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It is important to quantify patterns of morphological diversity to enhance our understanding of variation in ecological and evolutionary traits. Here, we present a quantitative analysis of morphological diversity in a family of small mammals, the tenrecs (Afrosoricida, Tenrecidae). Tenrecs are often cited as an example of an exceptionally morphologically diverse group. However, this assumption has not been tested quantitatively. We use geometric morphometric analyses of skull shape to test whether tenrecs are more morphologically diverse than their closest relatives, the golden moles (Afrosoricida, Chrysochloridae). Tenrecs occupy a wider range of ecological niches than golden moles so we predict that they will be more morphologically diverse. Contrary to our expectations, we find that tenrec skulls are only more morphologically diverse than golden moles when measured in lateral view. Furthermore, similarities among the species-rich Microgale tenrec genus appear to mask higher morphological diversity in the rest of the family. These results reveal new insights into the morphological diversity of tenrecs and highlight the importance of using quantitative methods to test qualitative assumptions about patterns of morphological diversity.
The avifauna of Madagascar presents a complicated taxonomic and biogeographic problem. Although Madagascar was once connected to Africa, the birds of the island are not all of African origin. The Madagascar Pygmy Kingfisher (Ispidina madagascariensis) is sometimes placed in the African genus Ispidina and sometimes in the Southeast Asian genus Ceyx. We sequenced 755 base pairs of mitochondrial DNA from a fragment of the NADH dehydrogenase subunit II (ND2) and from the complete NADH dehydrogenase subunit III (ND3). We used these data to construct phylogenetic hypotheses for the Alcedinidae. Using these phylogenies, we evaluate previous hypotheses of relationships of I. madagascariensis. Although we cannot reject the hypothesis that I. madagascariensis is indeed a member of Ispidina, tree-building analyses support a relationship not with Ispidina or Ceyx, but instead with members of the African genus Corythornis. These data suggest that certain behaviors and plumage types have evolved several times in the Alcedinidae. Relations Phylogénétiques de Ispidina madagascariensis
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The mammal family Tenrecidae (Afrotheria: Afrosoricida) is endemic to Madagascar. Here we present the conservation priorities for the 31 species of tenrec that were assessed or reassessed in 2015–2016 for the IUCN Red List of Threatened Species. Six species (19.4%) were found to be threatened (4 Vulnerable, 2 Endangered) and one species was categorized as Data Deficient. The primary threat to tenrecs is habitat loss, mostly as a result of slash-and-burn agriculture, but some species are also threatened by hunting and incidental capture in fishing traps. In the longer term, climate change is expected to alter tenrec habitats and ranges. However, the lack of data for most tenrecs on population size, ecology and distribution, together with frequent changes in taxonomy (with many cryptic species being discovered based on genetic analyses) and the poorly understood impact of bushmeat hunting on spiny species (Tenrecinae), hinders conservation planning. Priority conservation actions are presented for Madagascar's tenrecs for the first time since 1990 and focus on conserving forest habitat (especially through improved management of protected areas) and filling essential knowledge gaps. Tenrec research, monitoring and conservation should be integrated into broader sustainable development objectives and programmes targeting higher profile species, such as lemurs, if we are to see an improvement in the conservation status of tenrecs in the near future.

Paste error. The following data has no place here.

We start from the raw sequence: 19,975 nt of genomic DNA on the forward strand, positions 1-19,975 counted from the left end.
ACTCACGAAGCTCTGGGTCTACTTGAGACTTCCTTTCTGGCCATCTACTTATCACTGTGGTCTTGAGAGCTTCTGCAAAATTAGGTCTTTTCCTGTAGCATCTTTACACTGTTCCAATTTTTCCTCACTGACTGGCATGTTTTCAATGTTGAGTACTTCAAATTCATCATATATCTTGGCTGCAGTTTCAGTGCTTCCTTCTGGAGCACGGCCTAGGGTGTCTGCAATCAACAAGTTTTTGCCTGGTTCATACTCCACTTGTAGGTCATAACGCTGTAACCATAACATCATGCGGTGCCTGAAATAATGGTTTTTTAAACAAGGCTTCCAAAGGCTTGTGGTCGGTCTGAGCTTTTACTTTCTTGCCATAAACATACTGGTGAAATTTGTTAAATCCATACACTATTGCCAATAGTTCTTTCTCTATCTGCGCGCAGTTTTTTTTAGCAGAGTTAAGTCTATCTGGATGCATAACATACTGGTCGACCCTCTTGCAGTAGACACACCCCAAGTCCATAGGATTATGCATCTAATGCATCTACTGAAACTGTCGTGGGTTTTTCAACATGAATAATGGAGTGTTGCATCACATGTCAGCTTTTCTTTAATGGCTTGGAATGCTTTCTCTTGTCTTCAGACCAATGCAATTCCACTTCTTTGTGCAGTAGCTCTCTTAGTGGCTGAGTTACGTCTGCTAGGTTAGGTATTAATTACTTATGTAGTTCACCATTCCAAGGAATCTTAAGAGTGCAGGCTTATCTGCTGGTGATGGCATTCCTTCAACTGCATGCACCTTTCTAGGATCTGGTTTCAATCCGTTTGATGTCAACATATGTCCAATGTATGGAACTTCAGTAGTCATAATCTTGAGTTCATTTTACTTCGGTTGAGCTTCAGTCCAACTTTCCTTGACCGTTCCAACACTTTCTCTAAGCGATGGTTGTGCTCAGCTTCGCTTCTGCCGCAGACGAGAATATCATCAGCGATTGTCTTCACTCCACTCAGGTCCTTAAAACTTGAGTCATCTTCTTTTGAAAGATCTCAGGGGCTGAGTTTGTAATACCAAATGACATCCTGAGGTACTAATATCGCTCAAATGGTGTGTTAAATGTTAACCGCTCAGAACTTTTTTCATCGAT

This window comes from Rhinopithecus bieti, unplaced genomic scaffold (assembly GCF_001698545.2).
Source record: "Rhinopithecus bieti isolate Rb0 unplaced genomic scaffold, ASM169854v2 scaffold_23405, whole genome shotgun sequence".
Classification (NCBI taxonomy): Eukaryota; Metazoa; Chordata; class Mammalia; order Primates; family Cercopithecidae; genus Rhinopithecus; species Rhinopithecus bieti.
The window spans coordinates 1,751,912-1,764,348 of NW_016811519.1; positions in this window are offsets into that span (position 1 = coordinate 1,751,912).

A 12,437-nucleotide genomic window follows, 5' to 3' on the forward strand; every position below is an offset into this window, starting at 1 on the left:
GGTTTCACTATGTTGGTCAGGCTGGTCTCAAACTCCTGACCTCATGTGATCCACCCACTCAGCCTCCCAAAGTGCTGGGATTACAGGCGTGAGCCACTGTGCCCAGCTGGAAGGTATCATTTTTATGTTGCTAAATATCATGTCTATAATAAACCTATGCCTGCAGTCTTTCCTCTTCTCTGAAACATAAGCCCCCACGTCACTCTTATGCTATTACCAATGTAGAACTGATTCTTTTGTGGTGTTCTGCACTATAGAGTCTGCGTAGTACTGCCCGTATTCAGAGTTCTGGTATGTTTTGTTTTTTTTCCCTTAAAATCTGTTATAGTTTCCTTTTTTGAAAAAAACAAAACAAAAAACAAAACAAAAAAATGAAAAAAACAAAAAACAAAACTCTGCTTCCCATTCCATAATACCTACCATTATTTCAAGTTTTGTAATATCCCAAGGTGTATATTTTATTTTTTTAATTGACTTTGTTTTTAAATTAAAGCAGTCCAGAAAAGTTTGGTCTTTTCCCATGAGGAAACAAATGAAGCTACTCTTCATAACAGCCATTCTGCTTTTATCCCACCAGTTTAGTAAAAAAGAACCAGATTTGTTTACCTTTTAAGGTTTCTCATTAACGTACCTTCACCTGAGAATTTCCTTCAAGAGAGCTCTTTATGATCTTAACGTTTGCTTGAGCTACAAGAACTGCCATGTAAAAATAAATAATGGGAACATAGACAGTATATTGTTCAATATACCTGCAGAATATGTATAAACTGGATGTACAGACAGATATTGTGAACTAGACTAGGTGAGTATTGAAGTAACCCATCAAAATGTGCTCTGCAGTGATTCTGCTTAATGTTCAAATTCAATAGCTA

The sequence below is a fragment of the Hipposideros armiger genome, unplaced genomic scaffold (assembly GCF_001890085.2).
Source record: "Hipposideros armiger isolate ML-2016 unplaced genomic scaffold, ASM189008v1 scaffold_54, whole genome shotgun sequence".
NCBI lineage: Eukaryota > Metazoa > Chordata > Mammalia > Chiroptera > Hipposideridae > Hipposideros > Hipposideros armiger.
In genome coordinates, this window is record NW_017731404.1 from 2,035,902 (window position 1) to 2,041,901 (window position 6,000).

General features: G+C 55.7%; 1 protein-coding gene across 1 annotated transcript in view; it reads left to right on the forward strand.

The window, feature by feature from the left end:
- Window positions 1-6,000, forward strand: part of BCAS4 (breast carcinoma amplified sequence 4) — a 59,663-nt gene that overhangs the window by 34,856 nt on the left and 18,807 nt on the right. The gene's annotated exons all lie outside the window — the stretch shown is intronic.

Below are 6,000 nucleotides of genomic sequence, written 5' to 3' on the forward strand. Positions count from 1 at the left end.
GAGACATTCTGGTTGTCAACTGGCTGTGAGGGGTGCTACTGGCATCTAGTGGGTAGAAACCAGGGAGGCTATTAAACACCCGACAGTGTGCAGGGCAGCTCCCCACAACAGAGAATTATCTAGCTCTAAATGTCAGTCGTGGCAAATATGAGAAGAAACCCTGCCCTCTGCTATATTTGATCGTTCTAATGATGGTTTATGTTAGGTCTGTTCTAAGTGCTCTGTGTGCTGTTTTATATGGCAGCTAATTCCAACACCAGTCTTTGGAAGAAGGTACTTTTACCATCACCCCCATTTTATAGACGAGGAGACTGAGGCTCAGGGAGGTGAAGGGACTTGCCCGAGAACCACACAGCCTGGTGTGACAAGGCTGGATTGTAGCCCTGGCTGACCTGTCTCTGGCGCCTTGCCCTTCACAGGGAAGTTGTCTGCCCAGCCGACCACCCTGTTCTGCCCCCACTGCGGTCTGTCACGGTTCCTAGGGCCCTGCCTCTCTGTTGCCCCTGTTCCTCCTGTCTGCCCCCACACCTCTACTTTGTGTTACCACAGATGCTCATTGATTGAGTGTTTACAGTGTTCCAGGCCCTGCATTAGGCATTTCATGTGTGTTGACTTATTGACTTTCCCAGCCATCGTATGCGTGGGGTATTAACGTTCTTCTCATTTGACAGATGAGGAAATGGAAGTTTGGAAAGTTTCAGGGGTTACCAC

In a review written some 11 and published 9 years ago, I attempted to summarize the literature concerning mammalian social behavior and then proceeded to discuss two major issues: (1) the relationship of social structure to the species’ habitat and economy, and (2) the influence of evolutionary history on the form of social organization displayed (Eisenberg, 1966). The almost exponential increase of information during the last decade concerning mammalian social behavior and ecology, as well as the founding of social ecology as a subdiscipline (Crook, 1970), have rendered my earlier review out of date. My co-workers and I have recently attempted two reviews, one for primates, the other for selected carnivores (Eisenberg et al., 1972; Kleiman and Eisenberg, 1973). The problems of correlation and reconstruction remain as challenging as ever.